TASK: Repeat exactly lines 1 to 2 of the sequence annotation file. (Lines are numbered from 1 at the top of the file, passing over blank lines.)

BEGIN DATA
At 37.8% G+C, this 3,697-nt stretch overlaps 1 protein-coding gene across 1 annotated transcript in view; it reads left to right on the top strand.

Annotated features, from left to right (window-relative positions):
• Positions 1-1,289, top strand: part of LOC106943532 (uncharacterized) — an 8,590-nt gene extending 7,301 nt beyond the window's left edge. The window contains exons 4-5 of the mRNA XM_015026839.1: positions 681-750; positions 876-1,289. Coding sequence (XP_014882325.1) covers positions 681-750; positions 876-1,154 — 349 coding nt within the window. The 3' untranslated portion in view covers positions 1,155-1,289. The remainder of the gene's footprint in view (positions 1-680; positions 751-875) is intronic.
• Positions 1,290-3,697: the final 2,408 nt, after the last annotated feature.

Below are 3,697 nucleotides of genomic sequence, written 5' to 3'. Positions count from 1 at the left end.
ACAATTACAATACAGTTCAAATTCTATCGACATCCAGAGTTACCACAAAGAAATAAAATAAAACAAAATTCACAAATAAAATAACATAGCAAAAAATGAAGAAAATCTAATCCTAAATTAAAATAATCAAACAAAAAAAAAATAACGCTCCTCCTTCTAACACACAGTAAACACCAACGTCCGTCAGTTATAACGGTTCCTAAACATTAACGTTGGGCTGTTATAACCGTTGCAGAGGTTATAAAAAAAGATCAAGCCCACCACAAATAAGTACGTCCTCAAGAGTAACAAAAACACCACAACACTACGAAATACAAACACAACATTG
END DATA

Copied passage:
At 37.8% G+C, this 3,697-nt stretch overlaps 1 protein-coding gene across 1 annotated transcript in view; it reads left to right on the top strand.

Annotated features, from left to right (window-relative positions):